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Thursday was Pudding’s last day of preschool for the summer, and Graduation Day for two of her classmates.  At 3, Pudding has another two years of preschool before she will start Kindergarten, though we’ll probably move next year.  She’ll be back in the same classroom in less than a month.  So really, this was a day about the other children who were leaving the class.  Little ones who had worked so hard, come so far, and deserved their moment to shine.  Not, I repeat, not a day about Pudding.

The graduating children of both Pudding’s class and the other PAC in her school were seated at the front with their teachers, wearing mortar boards they’d made in class.  They all looked so adorable.  The teacher read a story, and the kids performed a couple of songs.  While all this was happening, Cubby, Pudding and the other children were playing in a corner of the room.  I was seated a few feet away, ready to grab Cubby should he try to leave the classroom. Not that he had much interest in doing so, for here were cars and trucks galore to play with, and he was in his element.  Still, you never know…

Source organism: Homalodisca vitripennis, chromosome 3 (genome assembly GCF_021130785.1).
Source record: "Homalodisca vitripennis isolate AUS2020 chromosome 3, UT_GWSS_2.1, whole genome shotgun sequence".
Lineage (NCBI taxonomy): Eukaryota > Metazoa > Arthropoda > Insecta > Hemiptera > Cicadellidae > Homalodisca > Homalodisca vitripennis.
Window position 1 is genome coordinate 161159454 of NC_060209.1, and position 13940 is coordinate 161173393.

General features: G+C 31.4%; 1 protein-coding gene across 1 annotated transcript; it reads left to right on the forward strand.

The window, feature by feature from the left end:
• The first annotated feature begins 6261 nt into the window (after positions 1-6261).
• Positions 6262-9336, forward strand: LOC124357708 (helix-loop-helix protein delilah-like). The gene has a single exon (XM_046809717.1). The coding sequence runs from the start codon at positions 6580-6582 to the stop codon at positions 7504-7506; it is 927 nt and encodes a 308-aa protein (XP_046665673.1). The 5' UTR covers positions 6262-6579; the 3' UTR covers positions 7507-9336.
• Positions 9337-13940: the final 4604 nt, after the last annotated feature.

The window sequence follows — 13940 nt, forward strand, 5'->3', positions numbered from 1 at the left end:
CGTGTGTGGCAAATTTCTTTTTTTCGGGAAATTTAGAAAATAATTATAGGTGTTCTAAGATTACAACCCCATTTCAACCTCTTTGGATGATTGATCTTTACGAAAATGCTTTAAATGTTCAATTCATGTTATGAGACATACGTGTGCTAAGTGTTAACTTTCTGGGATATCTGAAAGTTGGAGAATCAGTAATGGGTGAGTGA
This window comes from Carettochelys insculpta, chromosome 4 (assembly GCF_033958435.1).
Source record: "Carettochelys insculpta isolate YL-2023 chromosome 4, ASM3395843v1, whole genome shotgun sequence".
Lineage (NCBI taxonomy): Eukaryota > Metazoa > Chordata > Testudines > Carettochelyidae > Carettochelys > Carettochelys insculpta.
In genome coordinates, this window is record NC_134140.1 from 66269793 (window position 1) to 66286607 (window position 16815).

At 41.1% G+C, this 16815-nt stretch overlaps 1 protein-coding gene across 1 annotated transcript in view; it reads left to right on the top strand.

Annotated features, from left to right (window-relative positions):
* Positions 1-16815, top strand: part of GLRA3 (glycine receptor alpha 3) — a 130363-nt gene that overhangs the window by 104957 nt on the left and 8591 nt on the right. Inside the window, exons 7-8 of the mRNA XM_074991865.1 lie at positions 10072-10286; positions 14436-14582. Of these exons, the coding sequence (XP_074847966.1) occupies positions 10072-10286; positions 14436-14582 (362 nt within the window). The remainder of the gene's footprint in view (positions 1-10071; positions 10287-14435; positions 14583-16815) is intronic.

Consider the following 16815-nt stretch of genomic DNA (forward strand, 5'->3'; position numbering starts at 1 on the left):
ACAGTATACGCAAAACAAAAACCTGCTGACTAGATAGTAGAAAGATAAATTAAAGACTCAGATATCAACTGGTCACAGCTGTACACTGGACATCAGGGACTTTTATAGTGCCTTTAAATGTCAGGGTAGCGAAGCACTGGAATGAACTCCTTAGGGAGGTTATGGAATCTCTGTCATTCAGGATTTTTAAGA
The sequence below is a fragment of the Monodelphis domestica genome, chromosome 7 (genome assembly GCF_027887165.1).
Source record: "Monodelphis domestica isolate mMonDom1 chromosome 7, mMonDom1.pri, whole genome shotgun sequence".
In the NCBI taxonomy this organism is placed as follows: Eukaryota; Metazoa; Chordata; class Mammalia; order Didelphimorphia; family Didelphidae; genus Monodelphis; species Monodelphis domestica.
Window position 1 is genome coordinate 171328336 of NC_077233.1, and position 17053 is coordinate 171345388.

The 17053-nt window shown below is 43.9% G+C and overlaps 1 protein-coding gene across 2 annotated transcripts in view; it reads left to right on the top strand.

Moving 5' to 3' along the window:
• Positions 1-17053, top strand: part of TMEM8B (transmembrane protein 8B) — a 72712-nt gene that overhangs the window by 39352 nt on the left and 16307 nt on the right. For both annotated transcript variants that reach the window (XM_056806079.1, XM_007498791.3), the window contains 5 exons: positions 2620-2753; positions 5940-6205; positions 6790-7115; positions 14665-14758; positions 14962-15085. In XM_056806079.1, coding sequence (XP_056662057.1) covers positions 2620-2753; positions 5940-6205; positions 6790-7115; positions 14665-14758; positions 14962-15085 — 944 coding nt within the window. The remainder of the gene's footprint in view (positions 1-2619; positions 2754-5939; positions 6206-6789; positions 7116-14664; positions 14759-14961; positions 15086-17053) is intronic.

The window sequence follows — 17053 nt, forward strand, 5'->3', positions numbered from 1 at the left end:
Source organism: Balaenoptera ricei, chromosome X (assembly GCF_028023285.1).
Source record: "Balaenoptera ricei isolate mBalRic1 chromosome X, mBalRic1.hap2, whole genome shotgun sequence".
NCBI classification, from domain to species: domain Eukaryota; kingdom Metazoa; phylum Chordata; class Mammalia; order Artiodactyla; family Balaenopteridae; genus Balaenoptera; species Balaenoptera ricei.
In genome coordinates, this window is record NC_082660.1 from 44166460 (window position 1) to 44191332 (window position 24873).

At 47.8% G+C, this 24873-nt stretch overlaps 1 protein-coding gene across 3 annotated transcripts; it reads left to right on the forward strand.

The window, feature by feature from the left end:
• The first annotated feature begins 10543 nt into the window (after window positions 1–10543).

You never know that it will be your quick-as-a-flash girl who will decide to bolt to the front “stage” and sing along to ‘Twinkle, Twinkle, Little Star’!  She doesn’t even particularly like the song, nor have I ever seen her perform the actions to it, but it seems I have a natural-born performer when there is a captive audience.  She had no business being up there at all, this newcomer, stealing the thunder from her friends.  Of course, everyone found it funny, it is hard to take offense at a spectrummy 3 year-old.  All eyes were on her, and she lapped it up!  She had her little moment in the limelight, then was quickly grabbed by Ms. S, so the parents of the graduates could film their kids.